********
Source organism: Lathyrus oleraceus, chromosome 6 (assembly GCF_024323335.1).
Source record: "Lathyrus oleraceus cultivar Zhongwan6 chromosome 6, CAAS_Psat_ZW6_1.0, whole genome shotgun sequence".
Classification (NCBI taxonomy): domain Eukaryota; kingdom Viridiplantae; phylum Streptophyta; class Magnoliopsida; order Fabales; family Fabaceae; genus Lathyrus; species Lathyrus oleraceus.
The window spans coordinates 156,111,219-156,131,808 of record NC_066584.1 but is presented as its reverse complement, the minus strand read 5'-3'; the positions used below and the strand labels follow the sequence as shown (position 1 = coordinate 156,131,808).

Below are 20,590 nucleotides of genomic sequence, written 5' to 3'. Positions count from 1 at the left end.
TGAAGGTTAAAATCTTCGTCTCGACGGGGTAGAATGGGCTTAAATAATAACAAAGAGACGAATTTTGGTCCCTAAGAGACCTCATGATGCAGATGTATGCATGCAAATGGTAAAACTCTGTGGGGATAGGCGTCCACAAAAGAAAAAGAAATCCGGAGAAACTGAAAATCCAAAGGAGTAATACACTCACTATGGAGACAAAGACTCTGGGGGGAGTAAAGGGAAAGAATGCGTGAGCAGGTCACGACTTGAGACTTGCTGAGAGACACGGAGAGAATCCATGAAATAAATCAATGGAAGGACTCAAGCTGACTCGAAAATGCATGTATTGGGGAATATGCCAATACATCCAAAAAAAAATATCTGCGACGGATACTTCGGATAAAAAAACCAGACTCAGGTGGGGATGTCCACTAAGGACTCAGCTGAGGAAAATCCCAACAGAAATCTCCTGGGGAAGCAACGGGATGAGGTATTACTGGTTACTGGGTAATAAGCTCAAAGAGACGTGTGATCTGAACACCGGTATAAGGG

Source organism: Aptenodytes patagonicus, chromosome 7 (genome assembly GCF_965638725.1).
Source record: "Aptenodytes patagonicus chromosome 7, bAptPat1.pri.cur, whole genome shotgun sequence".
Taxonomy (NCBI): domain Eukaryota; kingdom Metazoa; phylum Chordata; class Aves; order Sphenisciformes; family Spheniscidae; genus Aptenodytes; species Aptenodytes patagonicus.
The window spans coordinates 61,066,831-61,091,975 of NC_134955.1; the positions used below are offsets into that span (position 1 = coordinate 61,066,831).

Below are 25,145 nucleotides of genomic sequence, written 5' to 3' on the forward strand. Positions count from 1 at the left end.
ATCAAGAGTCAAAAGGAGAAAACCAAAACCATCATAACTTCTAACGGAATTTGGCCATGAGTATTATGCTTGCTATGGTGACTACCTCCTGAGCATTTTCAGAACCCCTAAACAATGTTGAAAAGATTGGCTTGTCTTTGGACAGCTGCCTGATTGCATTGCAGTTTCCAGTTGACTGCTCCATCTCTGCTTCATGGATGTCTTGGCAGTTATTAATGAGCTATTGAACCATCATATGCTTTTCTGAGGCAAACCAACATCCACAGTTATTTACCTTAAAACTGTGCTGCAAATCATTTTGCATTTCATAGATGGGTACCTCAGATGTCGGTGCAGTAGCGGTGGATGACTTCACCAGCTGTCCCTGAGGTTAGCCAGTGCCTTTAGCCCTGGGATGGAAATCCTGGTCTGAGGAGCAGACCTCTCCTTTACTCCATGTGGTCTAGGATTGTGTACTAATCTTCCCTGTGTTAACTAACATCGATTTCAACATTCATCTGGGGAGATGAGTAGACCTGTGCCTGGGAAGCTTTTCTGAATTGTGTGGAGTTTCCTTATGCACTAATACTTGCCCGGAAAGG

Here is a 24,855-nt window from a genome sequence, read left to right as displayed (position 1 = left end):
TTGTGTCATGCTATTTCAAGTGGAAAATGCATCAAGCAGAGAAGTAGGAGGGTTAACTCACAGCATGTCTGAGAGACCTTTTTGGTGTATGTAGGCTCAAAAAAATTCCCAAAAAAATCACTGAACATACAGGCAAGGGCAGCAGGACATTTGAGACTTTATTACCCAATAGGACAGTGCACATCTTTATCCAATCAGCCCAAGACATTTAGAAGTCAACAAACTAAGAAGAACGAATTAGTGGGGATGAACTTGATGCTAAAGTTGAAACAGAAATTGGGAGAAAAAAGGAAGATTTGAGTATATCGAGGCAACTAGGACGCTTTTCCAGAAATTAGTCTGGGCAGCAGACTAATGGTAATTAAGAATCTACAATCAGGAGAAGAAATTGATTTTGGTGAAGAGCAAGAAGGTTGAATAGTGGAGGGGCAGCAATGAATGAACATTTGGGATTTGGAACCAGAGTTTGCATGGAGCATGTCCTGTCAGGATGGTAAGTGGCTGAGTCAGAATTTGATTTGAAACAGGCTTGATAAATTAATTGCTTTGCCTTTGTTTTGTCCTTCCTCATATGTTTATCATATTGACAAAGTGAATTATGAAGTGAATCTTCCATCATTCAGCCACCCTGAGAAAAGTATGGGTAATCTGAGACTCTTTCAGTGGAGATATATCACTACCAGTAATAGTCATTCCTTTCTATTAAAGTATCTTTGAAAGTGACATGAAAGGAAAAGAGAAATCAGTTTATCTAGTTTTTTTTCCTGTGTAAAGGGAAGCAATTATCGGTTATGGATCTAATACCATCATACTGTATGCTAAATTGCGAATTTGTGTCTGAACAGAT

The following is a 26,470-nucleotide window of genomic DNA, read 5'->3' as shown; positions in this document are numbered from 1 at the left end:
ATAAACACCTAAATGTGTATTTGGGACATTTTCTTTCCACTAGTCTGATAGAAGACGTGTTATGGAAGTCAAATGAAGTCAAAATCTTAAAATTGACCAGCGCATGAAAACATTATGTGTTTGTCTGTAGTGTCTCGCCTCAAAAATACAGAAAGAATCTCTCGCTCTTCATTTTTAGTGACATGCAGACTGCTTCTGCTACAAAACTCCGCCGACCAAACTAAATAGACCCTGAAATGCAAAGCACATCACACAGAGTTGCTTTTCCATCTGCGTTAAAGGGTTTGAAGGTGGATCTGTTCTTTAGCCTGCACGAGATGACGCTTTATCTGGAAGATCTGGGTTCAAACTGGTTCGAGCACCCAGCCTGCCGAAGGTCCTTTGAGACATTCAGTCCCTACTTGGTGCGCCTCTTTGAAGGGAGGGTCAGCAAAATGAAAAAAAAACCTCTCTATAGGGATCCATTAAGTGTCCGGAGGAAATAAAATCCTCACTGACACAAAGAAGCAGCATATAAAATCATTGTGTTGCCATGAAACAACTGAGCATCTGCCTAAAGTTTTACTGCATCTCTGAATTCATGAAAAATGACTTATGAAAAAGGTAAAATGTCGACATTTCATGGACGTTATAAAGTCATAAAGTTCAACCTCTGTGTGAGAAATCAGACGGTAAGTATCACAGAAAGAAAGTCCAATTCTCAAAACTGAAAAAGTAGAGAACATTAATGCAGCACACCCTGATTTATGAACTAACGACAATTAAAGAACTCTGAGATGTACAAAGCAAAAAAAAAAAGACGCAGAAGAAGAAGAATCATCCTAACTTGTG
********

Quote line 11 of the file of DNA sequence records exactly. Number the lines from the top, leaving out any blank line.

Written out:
Below are 25,145 nucleotides of genomic sequence, written 5' to 3' on the forward strand. Positions count from 1 at the left end.